Guidelines about allergies and food introduction has changes a lot over the last few decades.
No wonder parents are confused about the rules of introducing food to their children.
In this article we are going to lay out a guideline for you to follow for how to introduce nuts to your baby.
Not so long ago, pregnant women and new mums were being told to “avoid eating nuts in your pregnancy, because it can cause allergies to your unborn child, and NO! You should definitely not be giving your 6 month old baby peanut butter! Are you mad?!”
That may be a bit dramatic, but this is a loaded topic and one riddled with myth and legend. We now know that introducing common allergenic foods to your baby, reduces the risk of childhood allergy by 80%. (learn more about allergy symptoms here by grabbing our FREE First Aid Pocketbook)
In 2000, the American Academy of Paediatrics released a position statement recommending the avoidance of cow’s milk until the age of 12 months, eggs until 24 months, and nuts and fish until 36 months in infants at high risk due to family history and eczema for example. This was supported by evidence from two studies, however these recommendations were shown to be based on consensus rather than direct evidence.
-Canadian Medical Association Journal Nov 2015
In 2006, a few years after this, studies started to be published that showed this previous advice was not accurate.
A study of 1600 children enrolled at birth showed that food allergies were more common in children that were exposed to certain foods later than 6 months old.
Another study in 2008 showed that Jewish children in the UK, were 10 times more likely to have a peanut allergy than the children in Israel. Why? Maybe because they introduce peanut early to the babies in Israel and the introduction to peanut in the UK was delayed.
In 2010 there was a study that showed babies introduced to egg between 4-6 months of age, had a lower rate of allergy than children who were introduced to egg later.
I won’t go on, but you can see evidence clearly building a case against delaying introduction of foods of any type, especially common allergenic foods. (Check out allergy symptoms here and what to do about them!)
It is even more important for children with a strong family history or children with eczema, to be given these foods early on too.
If you are still not convinced, I don’t blame you. It can be a scary time introducing foods, let alone common allergy causing ones! So let me tell you more….. In the study I talked about above about the Jewish children and the prevalence of peanut allergy, they could find no other reason for this allergy in the same demographic of children in two different countries, other than that they were introduced to the food earlier.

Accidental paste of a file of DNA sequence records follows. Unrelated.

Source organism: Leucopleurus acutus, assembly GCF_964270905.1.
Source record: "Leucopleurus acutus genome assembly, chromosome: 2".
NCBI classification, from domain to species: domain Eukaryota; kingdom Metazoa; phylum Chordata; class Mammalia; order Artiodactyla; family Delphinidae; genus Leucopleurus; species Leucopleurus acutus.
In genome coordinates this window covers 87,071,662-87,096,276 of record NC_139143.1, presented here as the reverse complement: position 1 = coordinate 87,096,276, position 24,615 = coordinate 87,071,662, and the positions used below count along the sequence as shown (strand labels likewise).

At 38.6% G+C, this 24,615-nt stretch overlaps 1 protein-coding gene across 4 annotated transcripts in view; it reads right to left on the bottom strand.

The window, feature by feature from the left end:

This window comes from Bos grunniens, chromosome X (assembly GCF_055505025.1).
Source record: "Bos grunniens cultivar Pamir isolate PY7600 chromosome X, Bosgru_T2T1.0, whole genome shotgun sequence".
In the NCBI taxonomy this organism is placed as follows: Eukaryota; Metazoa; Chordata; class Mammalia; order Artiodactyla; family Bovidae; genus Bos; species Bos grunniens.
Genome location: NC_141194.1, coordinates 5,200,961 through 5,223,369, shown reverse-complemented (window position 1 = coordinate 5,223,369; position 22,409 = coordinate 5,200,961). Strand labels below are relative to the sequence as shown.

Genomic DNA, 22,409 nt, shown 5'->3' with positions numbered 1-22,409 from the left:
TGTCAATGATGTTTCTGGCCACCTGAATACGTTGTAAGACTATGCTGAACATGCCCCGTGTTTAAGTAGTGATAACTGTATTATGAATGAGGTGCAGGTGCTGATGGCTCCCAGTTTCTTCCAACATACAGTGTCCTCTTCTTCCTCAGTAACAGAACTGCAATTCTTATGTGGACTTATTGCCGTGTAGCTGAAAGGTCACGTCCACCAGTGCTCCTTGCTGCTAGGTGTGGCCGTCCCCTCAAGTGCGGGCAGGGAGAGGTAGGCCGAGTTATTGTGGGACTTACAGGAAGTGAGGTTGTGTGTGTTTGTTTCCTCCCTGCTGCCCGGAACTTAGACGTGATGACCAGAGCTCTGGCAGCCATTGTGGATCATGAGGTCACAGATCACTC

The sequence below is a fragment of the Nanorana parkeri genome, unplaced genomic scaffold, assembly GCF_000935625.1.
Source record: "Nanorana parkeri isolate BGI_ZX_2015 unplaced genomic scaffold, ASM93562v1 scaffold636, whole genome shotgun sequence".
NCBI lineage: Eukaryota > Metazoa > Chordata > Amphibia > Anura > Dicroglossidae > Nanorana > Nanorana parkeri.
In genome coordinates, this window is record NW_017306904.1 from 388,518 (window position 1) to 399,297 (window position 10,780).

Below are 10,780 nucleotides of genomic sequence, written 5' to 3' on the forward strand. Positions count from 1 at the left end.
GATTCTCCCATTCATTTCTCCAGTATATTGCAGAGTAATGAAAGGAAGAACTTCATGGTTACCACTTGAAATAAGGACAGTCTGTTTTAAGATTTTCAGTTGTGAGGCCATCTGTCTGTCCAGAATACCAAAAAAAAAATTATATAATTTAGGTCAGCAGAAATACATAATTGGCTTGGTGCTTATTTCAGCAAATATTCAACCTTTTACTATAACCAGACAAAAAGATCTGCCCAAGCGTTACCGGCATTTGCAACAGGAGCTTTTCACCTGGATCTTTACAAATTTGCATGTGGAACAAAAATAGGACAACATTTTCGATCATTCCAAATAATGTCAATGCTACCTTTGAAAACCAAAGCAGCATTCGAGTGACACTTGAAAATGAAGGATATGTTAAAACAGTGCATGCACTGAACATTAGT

So Dr Gideon Lack, became the lead investigator on the LEAP study. The LEAP Study (Learning Early About Peanut) showed that by consuming peanut early on as an infant, reduced the rate of peanut allergy by 81%. That is hard to ignore.
It is still not uncommon to hear about parents giving peanut butter to their children whilst sitting in their car outside the hospital. This just goes to show how frightened and apprehensive parents really are, (put your mind at rest by grabbing our FREE First Aid Pocketbook here)
The top 9 common allergenic foods should all be introduced by the age of 1 year old, they are –
So my recommendation today is take a look at the guide below on how to introduce foods at home, including nuts and egg and remember that statistic of 81% reduction rate in peanut allergy with early introduction, be comforted by that number.
Although 10% of under one year olds now have a diagnosed food allergy, 90% don’t!
“So, How Do I Give My Baby Nuts For The First Time?”
Here is a great way to gradually introduce nuts or any other solid foods at home if your child does NOT have an allergy to them.
This just a guideline for parents who prefer to have a structured introduction process. It is equally ok to just give these foods as you wish!
Start by giving 1/8 of a teaspoon of good quality nut butter, ground up nut or scrambled egg.
Then you can wait 30 mins before doubling that to 1/4 of a teaspoon.
Now wait a further 30 mins before giving 1/2 a teaspoon and then…
You guessed it, another 30 mins before giving a whole teaspoon!
This is usually enough to know whether they are ok with that particular food.
It is uber important to keep that food in the diet on a regular basis once they are introduced to it.
Once they are fine with all the nuts, you can buy a bag of mixed nuts and grind them up together, keep them in a container in the fridge (it’ll keep for months!) and add a scoop to their yoghurt, bolognese or cereal at least once a week! This is an easy way to know that they have regular exposure to all the nuts.
You can get macadamia, peanut, almond, cashew & brazil in paste form. You can use hazelnut meal too. Any other nuts can be blended up to form a fine meal.
We recommend you do this in the morning so that you can spot any potential reactions.
Have you introduced nuts or egg to your baby yet? If the answer is yes, how did you do it? Tell us in the comments below.
TO REALLY KICK PARENTAL ANXIETY OUT OF YOUR NEST, YOU CAN PREPARE FOR THE MARATHON OF PARENTHOOD BY GRABBING OUR FREE FIRST AID POCKETBOOK HERE!